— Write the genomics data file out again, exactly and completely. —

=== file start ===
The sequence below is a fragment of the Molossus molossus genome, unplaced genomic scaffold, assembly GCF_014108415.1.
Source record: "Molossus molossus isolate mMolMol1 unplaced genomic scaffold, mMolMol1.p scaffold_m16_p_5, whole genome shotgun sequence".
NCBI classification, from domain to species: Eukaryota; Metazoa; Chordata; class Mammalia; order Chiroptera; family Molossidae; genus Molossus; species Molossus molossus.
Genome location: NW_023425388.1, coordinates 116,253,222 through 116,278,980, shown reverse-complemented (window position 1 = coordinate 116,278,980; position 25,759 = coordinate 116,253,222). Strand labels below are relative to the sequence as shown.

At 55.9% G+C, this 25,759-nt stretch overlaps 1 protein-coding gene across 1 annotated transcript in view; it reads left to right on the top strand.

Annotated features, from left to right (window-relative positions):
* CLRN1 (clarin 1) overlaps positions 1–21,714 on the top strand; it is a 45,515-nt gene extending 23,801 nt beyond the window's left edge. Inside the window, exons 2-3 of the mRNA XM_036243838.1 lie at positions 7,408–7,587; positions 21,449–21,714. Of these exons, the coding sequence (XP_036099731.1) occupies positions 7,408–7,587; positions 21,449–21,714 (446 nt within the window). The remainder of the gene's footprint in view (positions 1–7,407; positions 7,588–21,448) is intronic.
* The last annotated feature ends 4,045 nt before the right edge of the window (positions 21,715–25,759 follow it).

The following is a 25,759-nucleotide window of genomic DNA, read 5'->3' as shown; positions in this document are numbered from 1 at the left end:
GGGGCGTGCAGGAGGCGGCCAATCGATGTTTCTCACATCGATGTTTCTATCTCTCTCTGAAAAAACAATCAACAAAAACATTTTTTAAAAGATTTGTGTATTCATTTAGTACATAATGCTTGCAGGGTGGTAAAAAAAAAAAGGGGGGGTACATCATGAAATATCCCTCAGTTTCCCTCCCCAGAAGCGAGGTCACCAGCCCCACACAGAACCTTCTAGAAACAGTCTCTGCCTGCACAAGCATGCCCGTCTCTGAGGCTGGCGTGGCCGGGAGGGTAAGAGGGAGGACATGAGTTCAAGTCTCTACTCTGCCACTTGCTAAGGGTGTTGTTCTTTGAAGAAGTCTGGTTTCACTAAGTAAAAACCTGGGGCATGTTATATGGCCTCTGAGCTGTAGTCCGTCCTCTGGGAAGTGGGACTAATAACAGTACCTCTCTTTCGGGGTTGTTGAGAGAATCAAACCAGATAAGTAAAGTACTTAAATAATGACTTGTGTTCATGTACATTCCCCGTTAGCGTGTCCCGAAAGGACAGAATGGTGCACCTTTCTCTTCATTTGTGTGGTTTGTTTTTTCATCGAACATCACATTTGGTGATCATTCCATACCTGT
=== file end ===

The sequence below is a fragment of the Molossus molossus genome, unplaced genomic scaffold, assembly GCF_014108415.1.
Source record: "Molossus molossus isolate mMolMol1 unplaced genomic scaffold, mMolMol1.p scaffold_m16_p_5, whole genome shotgun sequence".
NCBI classification, from domain to species: Eukaryota; Metazoa; Chordata; class Mammalia; order Chiroptera; family Molossidae; genus Molossus; species Molossus molossus.
Genome location: NW_023425388.1, coordinates 116,253,222 through 116,278,980, shown reverse-complemented (window position 1 = coordinate 116,278,980; position 25,759 = coordinate 116,253,222). Strand labels below are relative to the sequence as shown.

At 55.9% G+C, this 25,759-nt stretch overlaps 1 protein-coding gene across 1 annotated transcript in view; it reads left to right on the top strand.

Annotated features, from left to right (window-relative positions):
* CLRN1 (clarin 1) overlaps positions 1–21,714 on the top strand; it is a 45,515-nt gene extending 23,801 nt beyond the window's left edge. Inside the window, exons 2-3 of the mRNA XM_036243838.1 lie at positions 7,408–7,587; positions 21,449–21,714. Of these exons, the coding sequence (XP_036099731.1) occupies positions 7,408–7,587; positions 21,449–21,714 (446 nt within the window). The remainder of the gene's footprint in view (positions 1–7,407; positions 7,588–21,448) is intronic.
* The last annotated feature ends 4,045 nt before the right edge of the window (positions 21,715–25,759 follow it).

The following is a 25,759-nucleotide window of genomic DNA, read 5'->3' as shown; positions in this document are numbered from 1 at the left end:
GGGGCGTGCAGGAGGCGGCCAATCGATGTTTCTCACATCGATGTTTCTATCTCTCTCTGAAAAAACAATCAACAAAAACATTTTTTAAAAGATTTGTGTATTCATTTAGTACATAATGCTTGCAGGGTGGTAAAAAAAAAAAGGGGGGGTACATCATGAAATATCCCTCAGTTTCCCTCCCCAGAAGCGAGGTCACCAGCCCCACACAGAACCTTCTAGAAACAGTCTCTGCCTGCACAAGCATGCCCGTCTCTGAGGCTGGCGTGGCCGGGAGGGTAAGAGGGAGGACATGAGTTCAAGTCTCTACTCTGCCACTTGCTAAGGGTGTTGTTCTTTGAAGAAGTCTGGTTTCACTAAGTAAAAACCTGGGGCATGTTATATGGCCTCTGAGCTGTAGTCCGTCCTCTGGGAAGTGGGACTAATAACAGTACCTCTCTTTCGGGGTTGTTGAGAGAATCAAACCAGATAAGTAAAGTACTTAAATAATGACTTGTGTTCATGTACATTCCCCGTTAGCGTGTCCCGAAAGGACAGAATGGTGCACCTTTCTCTTCATTTGTGTGGTTTGTTTTTTCATCGAACATCACATTTGGTGATCATTCCATACCTGT